But we did the work to prepare the bruschetta, salad and pasta (no meat to be seen--and on my dad's birthday). Al even grabbed a bottle of wine from the town in which she lived in Italy (Orvieto). The recipes are from a restaurant in Orvieto called Zeppelin where Al took a cooking class. So our meal was just as good as being there--obnoxious family included. Bruschetta: 1 loaf of HyVee take and bake bread (this stuff is awesome and so easy) 2 ounces pancetta Asiago cheese, thinly sliced coarsely chopped fresh basil olive oil balsamic vinegar dried parsely This seems too easy to explain, but here goes: Slice baked bread into one-inch-thick pieces to serve topped with the cheese, pancetta and basil and also dipped in a bowl of a olive oil-vinegar-parsely mixture.Pasta with Tomatoes and Chilis: olive oil 3 cloves garlic, diced 1 cup dry white wine 2 pounds Roma tomatoes, diced 1 chili pepper, diced (remove seeds according to desired spiciness) large handful of fresh basil, coarsely chopped big handful spaghetti salt and pepper to taste parmesan cheese In a large sauce pan on medium, heat oil and saute garlic for a couple minutes. Add wine, tomatoes and chili pepper and continue to saute for 5 to 10 minutes. Add salt and pepper. Al bought an Anaheim pepper, which is less spicy than a jalapeno. You can always adjust the spiciness by adding or removing the ribs and seeds from the pepper. As far as judging a pepper's spiciness, generally smaller peppers are spicier. Meanwhile, bring a large pot of salted water to a boil. Cook spaghetti according to directions. Al picked up some spaghetti with ribs in it, which I really liked. Drain pasta and carefully dump into sauce pan with tomatoes. To serve top with basil and parmasan cheese.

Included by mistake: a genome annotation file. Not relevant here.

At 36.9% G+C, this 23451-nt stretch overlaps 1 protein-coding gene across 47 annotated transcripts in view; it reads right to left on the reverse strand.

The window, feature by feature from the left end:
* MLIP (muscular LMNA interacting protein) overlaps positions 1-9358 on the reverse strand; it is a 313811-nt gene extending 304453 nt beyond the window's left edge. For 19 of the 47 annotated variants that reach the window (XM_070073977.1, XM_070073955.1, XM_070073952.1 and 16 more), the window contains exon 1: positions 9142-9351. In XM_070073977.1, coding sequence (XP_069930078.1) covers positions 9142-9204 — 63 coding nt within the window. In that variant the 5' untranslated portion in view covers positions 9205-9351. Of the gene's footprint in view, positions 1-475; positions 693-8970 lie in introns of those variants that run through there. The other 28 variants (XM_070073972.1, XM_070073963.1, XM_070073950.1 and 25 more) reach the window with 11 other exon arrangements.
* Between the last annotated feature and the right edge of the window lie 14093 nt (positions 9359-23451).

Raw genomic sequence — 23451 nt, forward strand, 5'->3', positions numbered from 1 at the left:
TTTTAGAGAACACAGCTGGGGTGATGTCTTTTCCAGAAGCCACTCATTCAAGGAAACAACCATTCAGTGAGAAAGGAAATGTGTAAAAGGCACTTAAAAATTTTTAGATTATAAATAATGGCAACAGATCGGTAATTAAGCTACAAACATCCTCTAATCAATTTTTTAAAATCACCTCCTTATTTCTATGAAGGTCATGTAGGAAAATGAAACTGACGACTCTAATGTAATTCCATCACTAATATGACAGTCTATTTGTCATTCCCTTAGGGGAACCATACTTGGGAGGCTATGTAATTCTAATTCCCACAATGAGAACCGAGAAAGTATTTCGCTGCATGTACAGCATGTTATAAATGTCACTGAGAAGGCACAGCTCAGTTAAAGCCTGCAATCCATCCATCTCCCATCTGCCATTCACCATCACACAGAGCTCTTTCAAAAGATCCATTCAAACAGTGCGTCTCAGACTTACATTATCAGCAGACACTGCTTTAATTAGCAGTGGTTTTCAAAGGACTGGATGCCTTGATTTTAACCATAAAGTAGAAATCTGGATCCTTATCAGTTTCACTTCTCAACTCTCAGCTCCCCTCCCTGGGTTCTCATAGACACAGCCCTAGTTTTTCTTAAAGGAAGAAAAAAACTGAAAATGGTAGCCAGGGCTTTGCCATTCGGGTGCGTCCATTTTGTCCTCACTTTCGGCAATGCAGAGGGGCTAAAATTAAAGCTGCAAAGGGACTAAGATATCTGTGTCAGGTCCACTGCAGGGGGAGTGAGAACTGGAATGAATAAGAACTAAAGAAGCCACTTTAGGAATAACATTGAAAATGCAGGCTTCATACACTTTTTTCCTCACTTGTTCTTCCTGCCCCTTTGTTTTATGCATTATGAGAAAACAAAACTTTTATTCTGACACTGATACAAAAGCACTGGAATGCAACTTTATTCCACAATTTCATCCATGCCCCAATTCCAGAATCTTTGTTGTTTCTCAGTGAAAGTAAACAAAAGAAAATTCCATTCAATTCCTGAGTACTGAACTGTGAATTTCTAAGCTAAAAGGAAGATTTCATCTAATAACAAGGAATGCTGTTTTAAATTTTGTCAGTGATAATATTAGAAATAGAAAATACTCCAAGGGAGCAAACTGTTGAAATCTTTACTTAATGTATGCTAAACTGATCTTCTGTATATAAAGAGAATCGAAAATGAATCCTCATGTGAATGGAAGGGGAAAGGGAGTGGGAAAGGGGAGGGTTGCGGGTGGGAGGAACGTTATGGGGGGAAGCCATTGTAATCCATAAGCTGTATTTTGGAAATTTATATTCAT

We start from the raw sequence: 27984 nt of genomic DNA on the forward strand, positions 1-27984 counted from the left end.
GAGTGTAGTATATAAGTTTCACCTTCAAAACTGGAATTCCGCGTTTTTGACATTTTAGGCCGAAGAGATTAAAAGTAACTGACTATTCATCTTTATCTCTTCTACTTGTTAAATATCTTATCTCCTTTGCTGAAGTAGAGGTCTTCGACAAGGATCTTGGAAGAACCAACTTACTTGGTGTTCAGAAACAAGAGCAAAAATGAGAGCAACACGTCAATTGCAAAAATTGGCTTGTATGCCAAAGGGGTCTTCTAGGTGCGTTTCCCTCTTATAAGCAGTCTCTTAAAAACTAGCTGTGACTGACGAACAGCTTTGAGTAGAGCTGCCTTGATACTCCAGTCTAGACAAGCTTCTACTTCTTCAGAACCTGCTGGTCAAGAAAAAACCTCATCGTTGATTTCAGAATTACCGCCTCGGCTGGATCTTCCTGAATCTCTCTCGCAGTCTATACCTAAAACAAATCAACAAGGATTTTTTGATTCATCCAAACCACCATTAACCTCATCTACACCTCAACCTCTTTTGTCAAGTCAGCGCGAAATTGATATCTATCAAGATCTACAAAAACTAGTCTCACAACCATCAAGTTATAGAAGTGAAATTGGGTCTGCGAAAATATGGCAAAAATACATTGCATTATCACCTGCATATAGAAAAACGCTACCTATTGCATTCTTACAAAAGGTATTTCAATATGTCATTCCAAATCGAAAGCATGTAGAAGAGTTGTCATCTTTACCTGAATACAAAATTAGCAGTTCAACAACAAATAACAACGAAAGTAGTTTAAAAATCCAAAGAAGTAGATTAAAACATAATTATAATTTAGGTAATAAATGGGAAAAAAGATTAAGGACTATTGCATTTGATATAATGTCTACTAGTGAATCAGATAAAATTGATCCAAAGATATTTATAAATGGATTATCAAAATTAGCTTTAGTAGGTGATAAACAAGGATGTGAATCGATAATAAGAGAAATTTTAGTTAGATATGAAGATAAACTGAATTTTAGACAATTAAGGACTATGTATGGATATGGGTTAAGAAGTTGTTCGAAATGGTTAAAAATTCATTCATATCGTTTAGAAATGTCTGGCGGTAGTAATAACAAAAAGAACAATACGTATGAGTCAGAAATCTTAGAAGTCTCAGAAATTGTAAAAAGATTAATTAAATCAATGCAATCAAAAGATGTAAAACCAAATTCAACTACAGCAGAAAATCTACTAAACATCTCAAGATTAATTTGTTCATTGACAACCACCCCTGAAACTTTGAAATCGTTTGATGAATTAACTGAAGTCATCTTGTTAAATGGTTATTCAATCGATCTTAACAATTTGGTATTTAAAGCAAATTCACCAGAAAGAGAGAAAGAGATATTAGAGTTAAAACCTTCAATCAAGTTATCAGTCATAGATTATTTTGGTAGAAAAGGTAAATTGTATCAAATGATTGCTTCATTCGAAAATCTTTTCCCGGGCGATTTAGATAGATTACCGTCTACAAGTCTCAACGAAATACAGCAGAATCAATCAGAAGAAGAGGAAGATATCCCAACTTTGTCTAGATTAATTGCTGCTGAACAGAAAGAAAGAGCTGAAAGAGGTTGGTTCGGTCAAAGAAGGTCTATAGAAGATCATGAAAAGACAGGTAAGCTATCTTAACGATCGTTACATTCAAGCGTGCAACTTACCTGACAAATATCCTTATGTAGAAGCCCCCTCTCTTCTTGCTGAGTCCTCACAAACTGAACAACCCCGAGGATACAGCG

Tuesday, June 2, 2009
Pasta al Tomate
Last week, Emily and I went to the airport to collect our sister, returned from an epic voyage to Italy. She offered to make the entire family dinner last Friday, a decision I'm sure she regrets. I'm not so sure she missed us. My part of the story started when Al called to invite me to dinner. "Well, I have a party to go to, what time is it going to be over?" (This is the sort of thing you can only say to your family.) But I came and sat on the couch and complained that dinner wouldn't be over according to my schedule. Dad and I sat in the living room, joking and sincerely wondering where the chef du jour was. It was 5:30 p.m., and she was at the grocery store--this is America, Al. We eat by 6! But the pasta got rolling, mom was on-hand to lend assistance and I finally dragged myself off the couch to chop some tomatoes--for which I was lucky not to maim my hand while Al pushed around the cutting board in a frantic dash to find the corkscrew. But taking nibbles of the food and sips from the wine sobered everyone's tempers. Al was the chef de cuisine, mom was sous chef and I was the lowly garde manger (pantry supervisor).